F) Products or Services - Explain the music related products and services your business is offering. Are you selling physical CDs or only digital downloads? Are you offering merch for sale such as T-shirts, posters, download cards and stickers? Do you have your own website outside of your social network that also serves as an online store for your music and merch?
G) Funding Request or Needs - How much money do you need to get your operation off the ground? How much will you need for operation costs such as fixed and non-fixed expenses? Are you or your staff taking a salary? What are your costs for manufacturing, distribution and marketing?
H) Financial Projections - How will your music business make money? What are the current and future revenue streams of your business? Be as clear as possible, investors hate ambiguity.
I) Appendix (if needed) - If you already have an existing music business, use this section to add documents such as: revenue model, resume of owners (founders), cash flow statement, income statement, balance sheet and any other information that can help you stay on plan and attract the right people to your business.
6. Writing the plan using a mind map
Just like creating a song, you will never really finish your business plan; you just have to stop and be okay with what you have. A business plan should evolve in sync with your business.
As a creative type, this is probably more than what you signed up for, but I assure you that it is a well worthwhile venture. Begin by creating an outline using the parameters I mentioned early. Some business plans are far more granular than what I have offered here, but use this information as a guide to establish the basic elements.
Artists, start your plan by creating a mind map. A mind map is a diagram that visually outlines information. Draw a circle in the center of a piece of paper and write the main idea or concept in the middle. Use lines to connect smaller circles with related ideas or subtopics. Once you’ve jotted down your thoughts, use the mind map to create an outline.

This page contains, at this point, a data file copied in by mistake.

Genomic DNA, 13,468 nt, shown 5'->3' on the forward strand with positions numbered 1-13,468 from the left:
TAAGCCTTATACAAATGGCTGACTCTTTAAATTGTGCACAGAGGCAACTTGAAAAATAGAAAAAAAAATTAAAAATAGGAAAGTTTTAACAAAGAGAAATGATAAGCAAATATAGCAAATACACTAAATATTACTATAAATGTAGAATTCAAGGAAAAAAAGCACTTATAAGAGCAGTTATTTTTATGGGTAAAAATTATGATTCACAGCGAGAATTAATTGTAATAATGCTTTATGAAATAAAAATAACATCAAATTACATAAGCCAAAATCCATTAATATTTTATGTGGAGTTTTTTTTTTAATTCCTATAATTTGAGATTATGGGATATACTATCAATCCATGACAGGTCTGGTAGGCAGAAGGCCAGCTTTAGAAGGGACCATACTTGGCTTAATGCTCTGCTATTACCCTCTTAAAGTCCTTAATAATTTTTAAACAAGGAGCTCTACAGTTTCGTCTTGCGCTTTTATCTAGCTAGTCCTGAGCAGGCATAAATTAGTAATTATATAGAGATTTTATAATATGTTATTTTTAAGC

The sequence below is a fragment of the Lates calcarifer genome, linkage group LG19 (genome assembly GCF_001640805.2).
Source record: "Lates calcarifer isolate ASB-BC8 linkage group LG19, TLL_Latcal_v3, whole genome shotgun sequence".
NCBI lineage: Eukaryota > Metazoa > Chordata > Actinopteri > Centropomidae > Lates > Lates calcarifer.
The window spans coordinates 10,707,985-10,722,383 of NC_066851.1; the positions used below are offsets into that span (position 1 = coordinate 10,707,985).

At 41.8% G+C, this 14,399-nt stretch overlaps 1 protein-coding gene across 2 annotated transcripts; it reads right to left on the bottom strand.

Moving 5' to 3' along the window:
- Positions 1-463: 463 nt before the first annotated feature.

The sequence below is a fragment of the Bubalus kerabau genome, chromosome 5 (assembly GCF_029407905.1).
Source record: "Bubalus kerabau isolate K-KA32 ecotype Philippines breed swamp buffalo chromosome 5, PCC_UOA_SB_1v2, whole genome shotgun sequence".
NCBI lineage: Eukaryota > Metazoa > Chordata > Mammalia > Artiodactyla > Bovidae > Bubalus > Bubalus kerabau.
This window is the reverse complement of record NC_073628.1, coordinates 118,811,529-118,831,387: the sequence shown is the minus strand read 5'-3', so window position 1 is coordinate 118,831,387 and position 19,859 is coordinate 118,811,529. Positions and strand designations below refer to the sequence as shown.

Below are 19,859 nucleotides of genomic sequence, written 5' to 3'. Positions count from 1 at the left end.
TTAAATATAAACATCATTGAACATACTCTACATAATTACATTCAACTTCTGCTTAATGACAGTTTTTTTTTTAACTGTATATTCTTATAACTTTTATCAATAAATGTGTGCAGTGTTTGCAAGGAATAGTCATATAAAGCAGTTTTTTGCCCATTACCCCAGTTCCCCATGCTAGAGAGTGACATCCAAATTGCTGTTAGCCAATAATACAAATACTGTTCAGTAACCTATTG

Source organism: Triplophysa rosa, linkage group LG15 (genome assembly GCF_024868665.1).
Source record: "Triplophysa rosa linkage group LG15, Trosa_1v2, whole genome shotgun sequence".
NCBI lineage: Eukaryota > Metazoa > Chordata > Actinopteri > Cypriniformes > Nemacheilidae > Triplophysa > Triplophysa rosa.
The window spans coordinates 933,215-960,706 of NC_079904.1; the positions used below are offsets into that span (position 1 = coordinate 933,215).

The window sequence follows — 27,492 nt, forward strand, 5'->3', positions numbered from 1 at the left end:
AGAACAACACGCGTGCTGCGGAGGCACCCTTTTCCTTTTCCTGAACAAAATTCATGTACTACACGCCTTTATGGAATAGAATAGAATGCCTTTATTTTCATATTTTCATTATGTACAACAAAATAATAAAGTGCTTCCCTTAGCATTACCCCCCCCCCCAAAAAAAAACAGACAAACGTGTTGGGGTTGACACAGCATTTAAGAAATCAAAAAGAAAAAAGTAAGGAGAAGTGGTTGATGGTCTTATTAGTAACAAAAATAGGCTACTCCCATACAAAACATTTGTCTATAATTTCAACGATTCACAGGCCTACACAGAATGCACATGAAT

7. Pulling it all together
Once you have the first draft of your business plan, put it down and walk away for a few days. After a short mental vacation, review your plan and make corrections where necessary. Make sure it is properly formatted and free of errors.
Keep in mind that your music business plan is a living document that will serve as the roadmap for your career, but it should be fluid enough to adjust to changes in the market. Visit my website http://musicbusi nessguruacademy.com/businessplantemplate and download my free Word doc Music Business Plan template.
8. Distributing your music business plan (the final draft)
Once the final draft of your business plan is ready, distribute it across your organization and discuss it. Does the plan provide the reader with the key goals of your business? If so, your business plan can be used to help you launch a crowdfunding campaign, find an investor or take on business partners.
SAHPREEM A. KING is a Multiplatinum music producer, DJ, music industry journalist and author of several music industry books, including Dude, I Can Help You! 18 Mistakes Artists Make and How To Fix Them. King has used the knowledge he acquired as an artist, producer and educator to create an online music business course that he will offer from his website http://musicbusinessguruacademy.com in early 2014. He can be contacted at firstname.lastname@example.org.